Severe Morning Sickness Might Be A Precursor To Depression In Pregnant Women According To New Study

Scientists recently conducted a new study whose findings led them to conclude that Hyperemesis gravidarum (HG), otherwise known as severe morning sickness, might be linked to depression.

According to the research, roughly 1 to 2 percent of pregnant women experience severe morning sickness in the UK. It is so severe compared to regular morning sickness to the point where it is considered one of the most common reasons why many pregnant women get hospitalized. Some women are required to have bed rest for weeks due to this condition. It also comes with other complications such as weight loss and dehydration.

Researchers found that almost half of the women that suffered from HG also went through antenatal depression, and almost a third of them experienced postnatal depression. Only 6 percent of the women who did not go through HG were diagnosed with antenatal and postnatal depression. The study was jointly conducted by researchers from the Imperial College Healthcare NHS Trust and Imperial College London.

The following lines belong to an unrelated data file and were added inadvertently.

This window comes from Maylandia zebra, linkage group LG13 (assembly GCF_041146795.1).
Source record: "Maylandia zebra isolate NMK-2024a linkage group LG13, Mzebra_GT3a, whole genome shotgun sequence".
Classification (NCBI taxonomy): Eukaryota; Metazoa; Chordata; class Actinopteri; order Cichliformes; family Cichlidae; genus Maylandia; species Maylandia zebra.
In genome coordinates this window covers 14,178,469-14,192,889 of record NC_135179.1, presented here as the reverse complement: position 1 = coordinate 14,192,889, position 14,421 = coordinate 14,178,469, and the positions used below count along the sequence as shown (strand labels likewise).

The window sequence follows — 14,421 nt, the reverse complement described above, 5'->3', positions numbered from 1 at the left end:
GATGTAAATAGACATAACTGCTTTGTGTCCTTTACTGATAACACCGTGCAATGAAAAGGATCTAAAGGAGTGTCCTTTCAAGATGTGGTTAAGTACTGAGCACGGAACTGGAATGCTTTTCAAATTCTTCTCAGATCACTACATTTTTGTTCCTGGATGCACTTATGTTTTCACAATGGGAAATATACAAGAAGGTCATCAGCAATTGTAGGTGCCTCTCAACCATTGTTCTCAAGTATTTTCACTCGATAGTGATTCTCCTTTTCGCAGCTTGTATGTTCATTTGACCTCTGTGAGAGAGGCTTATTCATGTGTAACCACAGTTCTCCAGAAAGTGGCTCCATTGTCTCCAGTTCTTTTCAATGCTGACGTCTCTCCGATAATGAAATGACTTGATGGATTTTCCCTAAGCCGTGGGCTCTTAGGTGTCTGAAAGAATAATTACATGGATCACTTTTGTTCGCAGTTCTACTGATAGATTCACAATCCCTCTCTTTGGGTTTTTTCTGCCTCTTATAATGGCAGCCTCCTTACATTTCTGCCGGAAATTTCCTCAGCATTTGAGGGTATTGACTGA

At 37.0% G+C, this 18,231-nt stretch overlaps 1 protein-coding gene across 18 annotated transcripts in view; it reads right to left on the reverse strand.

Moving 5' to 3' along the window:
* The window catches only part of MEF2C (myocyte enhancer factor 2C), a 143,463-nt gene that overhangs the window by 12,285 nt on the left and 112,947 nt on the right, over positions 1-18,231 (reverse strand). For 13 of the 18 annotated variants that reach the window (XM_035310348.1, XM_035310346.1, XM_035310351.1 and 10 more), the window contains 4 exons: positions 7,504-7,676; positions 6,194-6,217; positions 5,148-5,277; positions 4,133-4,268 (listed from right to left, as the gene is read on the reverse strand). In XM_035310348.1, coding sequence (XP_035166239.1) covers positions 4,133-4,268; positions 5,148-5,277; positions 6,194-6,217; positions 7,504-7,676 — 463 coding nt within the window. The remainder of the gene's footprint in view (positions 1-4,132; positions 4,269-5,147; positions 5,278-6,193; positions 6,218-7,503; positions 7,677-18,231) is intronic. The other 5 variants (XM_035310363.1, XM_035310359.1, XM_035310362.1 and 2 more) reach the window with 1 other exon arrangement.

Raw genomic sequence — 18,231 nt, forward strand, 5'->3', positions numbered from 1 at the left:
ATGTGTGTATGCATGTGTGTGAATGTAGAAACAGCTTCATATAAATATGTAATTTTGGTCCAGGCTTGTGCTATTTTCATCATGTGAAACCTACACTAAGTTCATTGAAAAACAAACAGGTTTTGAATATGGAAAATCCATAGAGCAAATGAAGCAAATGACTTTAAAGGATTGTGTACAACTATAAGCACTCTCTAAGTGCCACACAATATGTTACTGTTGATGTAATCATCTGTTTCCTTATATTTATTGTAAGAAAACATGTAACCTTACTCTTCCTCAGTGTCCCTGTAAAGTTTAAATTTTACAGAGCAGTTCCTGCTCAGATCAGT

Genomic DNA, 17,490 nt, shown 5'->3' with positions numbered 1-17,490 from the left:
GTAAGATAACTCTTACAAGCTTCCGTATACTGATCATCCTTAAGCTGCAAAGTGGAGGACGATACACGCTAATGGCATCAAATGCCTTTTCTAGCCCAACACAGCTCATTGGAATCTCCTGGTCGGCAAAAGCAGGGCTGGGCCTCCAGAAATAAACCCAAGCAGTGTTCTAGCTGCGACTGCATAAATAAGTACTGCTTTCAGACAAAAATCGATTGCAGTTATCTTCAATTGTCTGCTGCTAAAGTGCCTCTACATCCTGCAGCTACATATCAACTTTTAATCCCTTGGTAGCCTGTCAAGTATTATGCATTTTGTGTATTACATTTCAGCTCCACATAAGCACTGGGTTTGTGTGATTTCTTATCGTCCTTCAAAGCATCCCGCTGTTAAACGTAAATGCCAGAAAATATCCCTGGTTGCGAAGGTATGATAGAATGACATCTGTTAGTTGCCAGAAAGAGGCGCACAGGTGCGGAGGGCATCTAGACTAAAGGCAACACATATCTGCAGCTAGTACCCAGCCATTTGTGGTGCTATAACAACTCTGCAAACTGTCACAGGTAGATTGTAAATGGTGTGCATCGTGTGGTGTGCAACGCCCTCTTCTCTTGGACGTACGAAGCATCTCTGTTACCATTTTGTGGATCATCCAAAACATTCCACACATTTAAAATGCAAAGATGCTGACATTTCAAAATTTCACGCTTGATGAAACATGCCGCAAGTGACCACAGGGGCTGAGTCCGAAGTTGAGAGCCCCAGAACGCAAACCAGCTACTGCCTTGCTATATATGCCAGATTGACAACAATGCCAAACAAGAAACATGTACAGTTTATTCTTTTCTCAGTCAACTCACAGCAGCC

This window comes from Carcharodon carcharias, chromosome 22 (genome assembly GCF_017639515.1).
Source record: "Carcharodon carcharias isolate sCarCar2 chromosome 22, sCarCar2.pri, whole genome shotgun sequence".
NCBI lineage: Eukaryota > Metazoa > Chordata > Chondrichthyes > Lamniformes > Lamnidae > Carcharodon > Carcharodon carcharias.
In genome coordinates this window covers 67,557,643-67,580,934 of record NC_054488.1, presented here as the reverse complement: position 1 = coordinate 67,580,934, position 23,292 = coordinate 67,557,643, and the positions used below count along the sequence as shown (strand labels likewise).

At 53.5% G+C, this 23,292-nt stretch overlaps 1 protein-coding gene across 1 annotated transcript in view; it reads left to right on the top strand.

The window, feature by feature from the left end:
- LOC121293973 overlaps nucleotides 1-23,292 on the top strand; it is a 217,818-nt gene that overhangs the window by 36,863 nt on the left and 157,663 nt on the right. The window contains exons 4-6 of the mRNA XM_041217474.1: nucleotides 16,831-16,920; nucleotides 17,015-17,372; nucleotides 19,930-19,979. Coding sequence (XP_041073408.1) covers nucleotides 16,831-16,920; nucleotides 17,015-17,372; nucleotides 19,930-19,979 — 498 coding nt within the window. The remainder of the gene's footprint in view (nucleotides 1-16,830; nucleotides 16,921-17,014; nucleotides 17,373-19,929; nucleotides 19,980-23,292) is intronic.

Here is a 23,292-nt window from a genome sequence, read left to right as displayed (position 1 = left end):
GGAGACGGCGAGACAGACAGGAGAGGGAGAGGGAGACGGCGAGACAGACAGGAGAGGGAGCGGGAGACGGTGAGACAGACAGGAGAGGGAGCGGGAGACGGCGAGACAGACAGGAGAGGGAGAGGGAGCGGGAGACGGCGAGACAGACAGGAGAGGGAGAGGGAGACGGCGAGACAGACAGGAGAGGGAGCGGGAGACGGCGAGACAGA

“Our study shows that women with HG are around eight times more likely to suffer antenatal depression and four times more likely to have postnatal depression,” stated Dr. Nicola Mitchell-Jones, who was the lead author in the study.

HG is not receiving the attention it deserves, according to the study’s lead author

Dr. Jones believes that the condition deserves to be treated with more seriousness by healthcare professionals and the general public. She noted that some of the women in the study experienced a HG phase where they thought of harming themselves. Dr. Jones also claims a more proactive approach is needed to treating HG, other than simply addressing the physical symptoms. She believes HG patients must go through a mental health assessment and receive mental health support.

The researchers did not find any direct link between severe morning sickness during pregnancy and maternal-infant bonding. However, previous studies have shown depression may have a significant negative impact on the maternal-infant bond. Researchers did not exclusively conclude that HG is the reason for depression during pregnancy, but the findings point to a strong link between the two.

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